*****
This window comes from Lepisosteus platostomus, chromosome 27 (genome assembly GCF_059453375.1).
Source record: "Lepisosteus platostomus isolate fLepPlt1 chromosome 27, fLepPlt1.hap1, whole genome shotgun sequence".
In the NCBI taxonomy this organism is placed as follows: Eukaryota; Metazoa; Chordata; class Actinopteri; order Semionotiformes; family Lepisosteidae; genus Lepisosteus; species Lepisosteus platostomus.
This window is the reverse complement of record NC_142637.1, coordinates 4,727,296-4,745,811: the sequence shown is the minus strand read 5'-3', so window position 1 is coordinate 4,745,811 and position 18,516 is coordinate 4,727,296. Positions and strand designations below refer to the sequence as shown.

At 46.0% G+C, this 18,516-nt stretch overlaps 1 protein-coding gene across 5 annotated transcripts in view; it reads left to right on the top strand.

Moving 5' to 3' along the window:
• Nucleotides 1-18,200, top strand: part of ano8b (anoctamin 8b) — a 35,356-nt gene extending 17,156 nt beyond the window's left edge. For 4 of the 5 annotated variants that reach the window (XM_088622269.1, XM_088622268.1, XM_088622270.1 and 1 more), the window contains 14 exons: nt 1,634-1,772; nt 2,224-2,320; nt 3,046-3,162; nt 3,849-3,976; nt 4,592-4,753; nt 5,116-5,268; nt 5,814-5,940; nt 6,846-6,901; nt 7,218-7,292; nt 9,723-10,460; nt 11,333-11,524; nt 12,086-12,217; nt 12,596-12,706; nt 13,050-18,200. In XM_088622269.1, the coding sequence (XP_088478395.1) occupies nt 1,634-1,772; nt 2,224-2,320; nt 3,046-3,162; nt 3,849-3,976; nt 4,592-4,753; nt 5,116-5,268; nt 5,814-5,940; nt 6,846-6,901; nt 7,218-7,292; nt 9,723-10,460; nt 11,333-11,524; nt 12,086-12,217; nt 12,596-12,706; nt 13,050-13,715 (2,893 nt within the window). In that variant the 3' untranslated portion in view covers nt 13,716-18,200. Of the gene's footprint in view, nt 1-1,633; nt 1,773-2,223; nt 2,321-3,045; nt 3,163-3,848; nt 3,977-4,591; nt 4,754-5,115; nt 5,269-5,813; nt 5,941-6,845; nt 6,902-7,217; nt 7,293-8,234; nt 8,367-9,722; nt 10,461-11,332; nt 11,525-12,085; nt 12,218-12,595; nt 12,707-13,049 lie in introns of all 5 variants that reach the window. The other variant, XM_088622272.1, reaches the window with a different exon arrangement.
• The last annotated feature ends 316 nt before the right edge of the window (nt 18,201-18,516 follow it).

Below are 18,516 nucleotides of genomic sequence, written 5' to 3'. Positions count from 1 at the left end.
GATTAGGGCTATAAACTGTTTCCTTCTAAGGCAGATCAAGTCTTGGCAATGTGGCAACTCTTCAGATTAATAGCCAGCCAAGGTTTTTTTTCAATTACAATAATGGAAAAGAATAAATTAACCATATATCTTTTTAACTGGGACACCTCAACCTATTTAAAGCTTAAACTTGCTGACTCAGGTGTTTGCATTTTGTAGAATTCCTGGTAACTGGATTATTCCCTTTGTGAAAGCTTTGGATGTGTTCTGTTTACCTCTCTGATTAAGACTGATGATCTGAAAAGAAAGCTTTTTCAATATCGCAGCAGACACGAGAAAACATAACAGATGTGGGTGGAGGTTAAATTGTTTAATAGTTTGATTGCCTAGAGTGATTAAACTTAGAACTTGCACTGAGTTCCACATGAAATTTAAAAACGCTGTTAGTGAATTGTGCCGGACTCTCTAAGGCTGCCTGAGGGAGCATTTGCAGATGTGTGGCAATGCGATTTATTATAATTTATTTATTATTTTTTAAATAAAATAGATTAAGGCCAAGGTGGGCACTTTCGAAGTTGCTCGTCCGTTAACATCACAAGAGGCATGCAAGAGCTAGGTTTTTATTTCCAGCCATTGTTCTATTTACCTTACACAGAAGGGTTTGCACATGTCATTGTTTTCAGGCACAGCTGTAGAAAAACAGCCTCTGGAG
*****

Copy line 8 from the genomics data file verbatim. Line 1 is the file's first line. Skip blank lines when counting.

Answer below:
• The last annotated feature ends 316 nt before the right edge of the window (nt 18,201-18,516 follow it).